Crowell v. Crowell, 809 S.E.2d 325 (2018).
In North Carolina, Equitable Distribution (ED) is one of the mechanisms by which former spouses separate their personal and real property. Sometimes property can be mingled in with third parties, such as in cases where either a trust or a third-party business entity is involved. The case below discusses how a court may handle such an issue.
- Facts: Plaintiff wife owned several LLCs and held shares of corporations before marrying Defendant Husband. After marriage, the parties began borrowing from those businesses to live above their means. As a consequence, debts were amassed. They separated, and in February of 2014, Plaintiff filed for equitable distribution. The trial court had found that Plaintiff had two separate properties: 14212 and 14228 Stewart’s Bend Lane. She transferred the latter to her son, and argued that CKE Properties, Inc. (hereinafter, CKE) owned the former. After the ED hearing, the trial court entered an order commanding Plaintiff to sell the 14212 property and use the proceeds to pay Defendant as part of the distributive award. Plaintiff appealed.
- Issue: Was the trial court in error when they did not join CKE to the lawsuit, even though they ordered the sale of the 14212 property?
- Holding: No.
- Rationale: Plaintiff argued that this case resembled an earlier case where the court found error in not joining the trust that held a business. The Nicks case that Plaintiff cited held that the court was in error when it ordered a trust to distribute an LLC that it was holding to the Husband, and for Husband to pay a distributive award to offset the assets he was distributed, despite not being a party. This argument was rejected because this Court distinguished this case from Nicks based on two factors: 1) that the LLC in Nicks was marital property and 2) that the LLC was a part of the distribution to Husband; therefore, because the trust was not a party to the lawsuit, the court lacked jurisdiction to distribute that LLC. Here, the 14212 property was separate property and it was not part of the distribution, but the trial court can consider it separate property when determining the distribution of the marital property.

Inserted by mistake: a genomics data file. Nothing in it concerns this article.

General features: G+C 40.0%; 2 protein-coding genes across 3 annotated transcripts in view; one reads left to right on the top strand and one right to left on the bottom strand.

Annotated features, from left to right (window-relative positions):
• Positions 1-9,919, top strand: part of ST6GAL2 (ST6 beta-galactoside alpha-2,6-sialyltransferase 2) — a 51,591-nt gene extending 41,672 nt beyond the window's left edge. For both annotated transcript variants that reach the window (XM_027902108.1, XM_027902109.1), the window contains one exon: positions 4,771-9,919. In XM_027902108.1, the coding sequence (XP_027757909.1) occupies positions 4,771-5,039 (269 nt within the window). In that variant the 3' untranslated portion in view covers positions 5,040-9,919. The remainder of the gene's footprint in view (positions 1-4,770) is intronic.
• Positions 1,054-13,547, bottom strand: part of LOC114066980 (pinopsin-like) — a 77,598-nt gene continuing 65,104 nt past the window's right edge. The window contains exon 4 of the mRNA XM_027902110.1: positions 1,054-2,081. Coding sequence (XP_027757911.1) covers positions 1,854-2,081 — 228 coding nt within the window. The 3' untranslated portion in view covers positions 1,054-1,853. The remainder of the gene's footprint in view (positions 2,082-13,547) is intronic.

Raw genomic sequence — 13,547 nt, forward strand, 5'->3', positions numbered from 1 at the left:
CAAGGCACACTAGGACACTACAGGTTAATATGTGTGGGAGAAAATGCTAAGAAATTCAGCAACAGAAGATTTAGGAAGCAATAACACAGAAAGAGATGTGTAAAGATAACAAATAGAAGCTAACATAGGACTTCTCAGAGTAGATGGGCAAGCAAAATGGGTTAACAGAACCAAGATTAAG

- Lessons and Observations:
- A court can order the liquidation of separate property to pay for the distributive award. In this case, the parties amassed a great amount of debts, and one of the only ways for Plaintiff to pay the award would be the liquidation. Separate property can be considered in the Court’s decision when distributing the marital property.
- There was a very contentious fight over who or which entity owned those properties. CKE was a corporation owned solely by the Plaintiff. It is unclear if the trial court took this in consideration in their decision.
- One Judge dissented and wrote that because the rights belonging to CKE were affected, it should be considered a necessary party and should have been joined to the action.
- Marital assets and property held and owned by a third party, or comingled in a third party, are complex items for ED. An experienced specialist helps.